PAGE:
Saturday, May 12, 2012

Now, What? Letter to Zach

Red roses: Your daddy and me. White rose: You.
Dear Zachary,

I didn't cry at your funeral a whole lot... that was surprising.
I was expecting to cry as if I was the main character of a Mexican soap opera. I guess that I still have a hard time believing what just happened.

This Sunday will be mothers day, and it would be exactly two months without you. You know me though, and you know that the grandiose things like that don't hit me as hard as the little random ones; now those are though.

It hurts me deeply when I have to tell the people at the daycares ( Yes, plural. I had you wait listed in at least tree, because your mom likes to have plan A, plan B and plan Z.) that we won't be needing their services now because you happen to be in the best daycare of the universe with Jesus and his legion of angels. It's hard to call the insurance companies, to cancel your follow up appointments and to call the medical supply company to pick up your equipment. I bet that I can speak for your daddy here, and tell you that it was extremely hard to take your car seat out...

I really got to love you for who you were and I learned to love all the things that made you our boy. With that said, it's still heartbreaking to go to the grocery store and see boys around your age blinking, breathing without help and even daring to move their wrists and feet as if there was nothing to it, even crying and trowing a tantrum! I can't help but stare almost in a freaky scary and rude way, and your daddy is afraid that I might just take one of those kiddos home when nobody is watching. Sometimes I wonder if someone would notice at all and if it would be illegal. Who knows.

I know that the moms that receive my stares have two reactions:

1. This woman is crazy, why is she staring at my child like that? She's freaking me out, I better get out of here.

2. They act very apologetic and  may think that I'm probably judging their mothering skills. They even say something along this lines: -I'm sorry that my baby is acting up, he skipped his nap.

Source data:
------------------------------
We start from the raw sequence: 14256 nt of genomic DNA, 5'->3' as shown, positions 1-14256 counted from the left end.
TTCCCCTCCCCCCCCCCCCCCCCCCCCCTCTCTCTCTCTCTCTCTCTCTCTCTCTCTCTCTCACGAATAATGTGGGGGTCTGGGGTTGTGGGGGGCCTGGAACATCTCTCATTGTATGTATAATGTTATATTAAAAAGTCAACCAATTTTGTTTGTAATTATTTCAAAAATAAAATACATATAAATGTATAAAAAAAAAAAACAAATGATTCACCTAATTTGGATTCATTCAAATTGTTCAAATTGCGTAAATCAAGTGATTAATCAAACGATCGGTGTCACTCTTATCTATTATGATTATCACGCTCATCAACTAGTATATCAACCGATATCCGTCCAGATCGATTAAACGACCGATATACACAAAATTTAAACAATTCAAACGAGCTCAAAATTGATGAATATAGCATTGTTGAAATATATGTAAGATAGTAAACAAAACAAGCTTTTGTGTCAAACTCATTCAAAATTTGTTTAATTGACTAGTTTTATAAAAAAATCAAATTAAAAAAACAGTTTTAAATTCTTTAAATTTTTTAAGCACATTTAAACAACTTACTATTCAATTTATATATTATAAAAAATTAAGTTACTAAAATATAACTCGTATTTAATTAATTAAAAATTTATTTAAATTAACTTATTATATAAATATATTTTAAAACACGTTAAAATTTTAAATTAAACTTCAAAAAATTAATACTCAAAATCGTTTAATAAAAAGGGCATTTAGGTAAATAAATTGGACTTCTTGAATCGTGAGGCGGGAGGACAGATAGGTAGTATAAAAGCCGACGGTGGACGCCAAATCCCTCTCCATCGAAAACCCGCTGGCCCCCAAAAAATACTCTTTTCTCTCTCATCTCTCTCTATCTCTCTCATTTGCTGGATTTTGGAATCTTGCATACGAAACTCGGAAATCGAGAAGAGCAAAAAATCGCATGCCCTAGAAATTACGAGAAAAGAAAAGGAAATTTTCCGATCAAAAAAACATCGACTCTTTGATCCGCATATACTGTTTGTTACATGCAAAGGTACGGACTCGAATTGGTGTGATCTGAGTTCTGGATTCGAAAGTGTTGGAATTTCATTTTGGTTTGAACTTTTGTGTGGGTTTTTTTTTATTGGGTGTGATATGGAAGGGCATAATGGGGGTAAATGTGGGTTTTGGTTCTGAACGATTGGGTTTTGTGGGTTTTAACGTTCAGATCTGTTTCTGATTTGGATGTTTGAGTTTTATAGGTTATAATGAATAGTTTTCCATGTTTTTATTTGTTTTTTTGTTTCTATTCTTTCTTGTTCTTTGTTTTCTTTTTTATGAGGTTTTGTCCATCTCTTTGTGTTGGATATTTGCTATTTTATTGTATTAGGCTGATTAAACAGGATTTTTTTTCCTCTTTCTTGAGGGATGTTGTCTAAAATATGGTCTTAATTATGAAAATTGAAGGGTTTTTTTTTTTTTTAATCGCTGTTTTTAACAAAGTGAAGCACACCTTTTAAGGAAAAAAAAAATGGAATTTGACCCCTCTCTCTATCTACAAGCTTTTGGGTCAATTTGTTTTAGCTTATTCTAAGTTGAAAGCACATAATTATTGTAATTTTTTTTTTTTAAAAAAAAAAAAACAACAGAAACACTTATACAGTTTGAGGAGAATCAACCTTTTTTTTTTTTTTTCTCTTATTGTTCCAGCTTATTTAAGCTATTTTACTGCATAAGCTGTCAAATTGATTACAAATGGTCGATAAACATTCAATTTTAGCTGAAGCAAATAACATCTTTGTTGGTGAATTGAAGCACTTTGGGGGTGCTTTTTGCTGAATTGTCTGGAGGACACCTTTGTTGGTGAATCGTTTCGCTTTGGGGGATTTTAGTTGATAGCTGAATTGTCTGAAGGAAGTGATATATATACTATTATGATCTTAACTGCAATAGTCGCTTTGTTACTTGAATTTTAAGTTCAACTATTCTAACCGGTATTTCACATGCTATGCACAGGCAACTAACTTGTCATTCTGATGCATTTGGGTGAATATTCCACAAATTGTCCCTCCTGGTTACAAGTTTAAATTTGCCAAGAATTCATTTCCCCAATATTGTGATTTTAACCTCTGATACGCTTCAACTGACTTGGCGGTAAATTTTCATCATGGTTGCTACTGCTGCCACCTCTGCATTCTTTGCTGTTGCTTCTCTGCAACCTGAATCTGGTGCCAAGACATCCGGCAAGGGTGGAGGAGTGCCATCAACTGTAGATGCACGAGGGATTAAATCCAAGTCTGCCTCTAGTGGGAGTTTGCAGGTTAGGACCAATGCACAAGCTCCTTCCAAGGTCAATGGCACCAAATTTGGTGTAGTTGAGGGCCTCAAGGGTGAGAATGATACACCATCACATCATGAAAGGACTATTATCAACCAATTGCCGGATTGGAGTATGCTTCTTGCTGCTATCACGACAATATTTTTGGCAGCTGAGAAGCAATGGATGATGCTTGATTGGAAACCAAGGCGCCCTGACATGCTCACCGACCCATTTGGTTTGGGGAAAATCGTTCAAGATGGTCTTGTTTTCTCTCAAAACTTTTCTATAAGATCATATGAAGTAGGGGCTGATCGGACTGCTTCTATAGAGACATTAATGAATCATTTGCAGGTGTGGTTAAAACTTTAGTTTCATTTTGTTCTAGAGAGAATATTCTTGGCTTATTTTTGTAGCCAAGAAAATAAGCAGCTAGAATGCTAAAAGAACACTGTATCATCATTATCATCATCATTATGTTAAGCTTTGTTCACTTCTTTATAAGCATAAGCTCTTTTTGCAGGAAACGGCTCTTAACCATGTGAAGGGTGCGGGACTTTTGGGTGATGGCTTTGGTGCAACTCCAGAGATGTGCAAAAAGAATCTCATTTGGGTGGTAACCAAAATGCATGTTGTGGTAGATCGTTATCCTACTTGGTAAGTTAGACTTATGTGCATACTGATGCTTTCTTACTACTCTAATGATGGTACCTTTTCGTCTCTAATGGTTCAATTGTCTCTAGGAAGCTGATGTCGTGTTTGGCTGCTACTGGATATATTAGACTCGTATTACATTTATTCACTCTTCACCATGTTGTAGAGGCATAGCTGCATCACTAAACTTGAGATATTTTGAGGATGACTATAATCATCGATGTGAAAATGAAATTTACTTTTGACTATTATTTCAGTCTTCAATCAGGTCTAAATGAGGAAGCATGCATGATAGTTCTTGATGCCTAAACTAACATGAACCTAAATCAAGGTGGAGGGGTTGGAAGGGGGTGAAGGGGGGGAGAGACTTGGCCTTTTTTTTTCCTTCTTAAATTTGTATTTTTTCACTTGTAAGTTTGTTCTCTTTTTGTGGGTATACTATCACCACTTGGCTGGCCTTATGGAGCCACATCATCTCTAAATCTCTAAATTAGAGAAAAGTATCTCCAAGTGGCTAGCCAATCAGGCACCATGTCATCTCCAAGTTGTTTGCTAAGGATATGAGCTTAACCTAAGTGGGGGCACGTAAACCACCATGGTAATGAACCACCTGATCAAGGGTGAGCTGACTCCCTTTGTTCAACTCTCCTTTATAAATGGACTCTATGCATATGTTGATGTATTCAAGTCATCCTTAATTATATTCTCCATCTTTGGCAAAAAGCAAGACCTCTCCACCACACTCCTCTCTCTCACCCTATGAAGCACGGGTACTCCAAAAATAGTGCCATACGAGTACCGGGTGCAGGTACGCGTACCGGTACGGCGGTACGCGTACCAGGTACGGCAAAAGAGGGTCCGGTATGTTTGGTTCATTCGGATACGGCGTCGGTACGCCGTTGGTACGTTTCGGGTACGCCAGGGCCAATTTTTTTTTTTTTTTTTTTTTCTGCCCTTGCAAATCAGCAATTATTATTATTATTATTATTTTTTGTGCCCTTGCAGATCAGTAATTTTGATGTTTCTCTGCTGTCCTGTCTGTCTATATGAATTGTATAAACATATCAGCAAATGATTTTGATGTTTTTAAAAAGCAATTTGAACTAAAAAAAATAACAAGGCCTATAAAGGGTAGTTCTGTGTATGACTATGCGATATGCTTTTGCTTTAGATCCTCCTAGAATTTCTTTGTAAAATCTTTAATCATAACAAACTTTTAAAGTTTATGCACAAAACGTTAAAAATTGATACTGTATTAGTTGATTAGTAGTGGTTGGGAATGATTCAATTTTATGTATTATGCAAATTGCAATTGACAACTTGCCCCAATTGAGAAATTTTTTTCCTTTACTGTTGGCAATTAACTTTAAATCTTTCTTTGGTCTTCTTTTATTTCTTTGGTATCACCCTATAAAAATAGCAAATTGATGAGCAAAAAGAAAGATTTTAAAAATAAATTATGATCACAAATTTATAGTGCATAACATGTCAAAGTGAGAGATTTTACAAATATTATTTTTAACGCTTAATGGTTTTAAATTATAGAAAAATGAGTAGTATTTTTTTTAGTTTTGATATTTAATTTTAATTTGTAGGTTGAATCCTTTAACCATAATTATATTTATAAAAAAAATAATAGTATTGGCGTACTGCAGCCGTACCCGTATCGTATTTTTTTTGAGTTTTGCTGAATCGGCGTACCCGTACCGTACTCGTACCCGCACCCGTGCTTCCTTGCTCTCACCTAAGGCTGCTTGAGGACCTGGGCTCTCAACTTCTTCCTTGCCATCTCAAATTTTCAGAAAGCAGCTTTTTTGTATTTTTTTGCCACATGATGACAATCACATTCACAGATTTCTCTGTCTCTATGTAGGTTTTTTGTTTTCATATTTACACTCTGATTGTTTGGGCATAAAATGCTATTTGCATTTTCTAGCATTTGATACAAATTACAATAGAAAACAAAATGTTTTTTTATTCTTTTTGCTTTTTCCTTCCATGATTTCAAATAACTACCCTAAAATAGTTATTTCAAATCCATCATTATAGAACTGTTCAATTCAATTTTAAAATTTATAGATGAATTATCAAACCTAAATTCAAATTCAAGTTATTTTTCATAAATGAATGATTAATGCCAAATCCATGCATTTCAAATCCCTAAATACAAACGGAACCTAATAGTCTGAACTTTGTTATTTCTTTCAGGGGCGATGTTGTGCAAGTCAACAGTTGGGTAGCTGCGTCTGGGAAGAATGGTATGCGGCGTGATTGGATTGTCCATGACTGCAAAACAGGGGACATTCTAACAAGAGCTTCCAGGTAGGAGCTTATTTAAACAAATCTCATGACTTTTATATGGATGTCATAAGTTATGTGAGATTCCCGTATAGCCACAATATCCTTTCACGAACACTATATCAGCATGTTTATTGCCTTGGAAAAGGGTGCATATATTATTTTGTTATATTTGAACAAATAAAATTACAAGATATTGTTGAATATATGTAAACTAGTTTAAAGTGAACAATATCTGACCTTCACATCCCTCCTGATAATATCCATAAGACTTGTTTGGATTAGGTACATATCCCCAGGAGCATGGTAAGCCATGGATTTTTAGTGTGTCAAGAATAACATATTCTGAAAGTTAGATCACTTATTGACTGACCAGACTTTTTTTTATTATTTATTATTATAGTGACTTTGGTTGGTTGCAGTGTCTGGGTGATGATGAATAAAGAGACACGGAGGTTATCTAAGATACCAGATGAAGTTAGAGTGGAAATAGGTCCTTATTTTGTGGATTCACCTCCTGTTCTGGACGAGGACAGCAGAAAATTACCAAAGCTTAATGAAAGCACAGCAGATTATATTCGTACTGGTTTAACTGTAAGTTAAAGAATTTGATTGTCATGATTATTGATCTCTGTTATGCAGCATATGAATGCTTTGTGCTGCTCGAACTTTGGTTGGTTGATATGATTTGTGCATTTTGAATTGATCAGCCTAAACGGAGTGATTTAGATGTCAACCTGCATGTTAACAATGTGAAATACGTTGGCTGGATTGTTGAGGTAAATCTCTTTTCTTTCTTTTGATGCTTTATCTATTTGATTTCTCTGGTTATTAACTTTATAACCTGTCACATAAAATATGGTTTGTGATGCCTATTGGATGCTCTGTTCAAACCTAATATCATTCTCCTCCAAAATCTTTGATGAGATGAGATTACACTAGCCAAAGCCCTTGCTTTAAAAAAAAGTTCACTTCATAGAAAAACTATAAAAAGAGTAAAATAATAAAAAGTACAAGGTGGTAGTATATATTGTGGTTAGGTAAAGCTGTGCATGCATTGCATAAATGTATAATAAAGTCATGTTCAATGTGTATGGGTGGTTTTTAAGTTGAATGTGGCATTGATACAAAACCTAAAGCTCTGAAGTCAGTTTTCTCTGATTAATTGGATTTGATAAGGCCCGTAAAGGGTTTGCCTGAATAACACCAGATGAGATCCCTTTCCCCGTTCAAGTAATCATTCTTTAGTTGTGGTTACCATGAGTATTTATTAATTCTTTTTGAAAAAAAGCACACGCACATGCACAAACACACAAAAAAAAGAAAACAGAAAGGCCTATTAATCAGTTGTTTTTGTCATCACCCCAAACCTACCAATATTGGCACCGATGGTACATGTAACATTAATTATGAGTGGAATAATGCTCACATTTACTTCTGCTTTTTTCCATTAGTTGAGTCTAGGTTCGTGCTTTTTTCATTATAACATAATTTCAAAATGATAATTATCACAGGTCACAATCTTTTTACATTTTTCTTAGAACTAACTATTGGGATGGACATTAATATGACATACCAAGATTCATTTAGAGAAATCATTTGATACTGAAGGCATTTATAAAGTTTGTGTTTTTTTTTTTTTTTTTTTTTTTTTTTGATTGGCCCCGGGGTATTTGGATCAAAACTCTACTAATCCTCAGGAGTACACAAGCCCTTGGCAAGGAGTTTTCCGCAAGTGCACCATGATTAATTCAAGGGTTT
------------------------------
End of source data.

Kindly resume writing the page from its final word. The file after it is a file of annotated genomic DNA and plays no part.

The only thing that I get to tell (specially to mom #2) is: -He's a beautiful baby and he's just doing his job. All that with a fake smile included. If they just knew... the other day I found your bracelet of your last hospital admission buried in my purse, and I broke down. What am I supposed to do with that? What do I do now with all this diapers and baby gear, with all this love and specially with this aching empty arms?

Everyone now puts me in this early sainthood place like I'm supposed to do something meaningful, and it's so hard because sometimes I don't even want to leave my bed or the couch for that matter. I like to think that you are watching over us now, sometimes I see it in the other boys, in the grace and respect that so many people has shown us during this journey, and in all the awfully convenient parking spots that I happen to find in the most crowded places. I know that you watch over your daddy too, but Zach that's not how it was supposed to be! We were supposed to teach you stuff and to watch over you, not the other way around.

I miss you so much boy, I really do and I have no idea how I will move on.

Te extraño pulga con pancita, I miss you my Zachary Owen.





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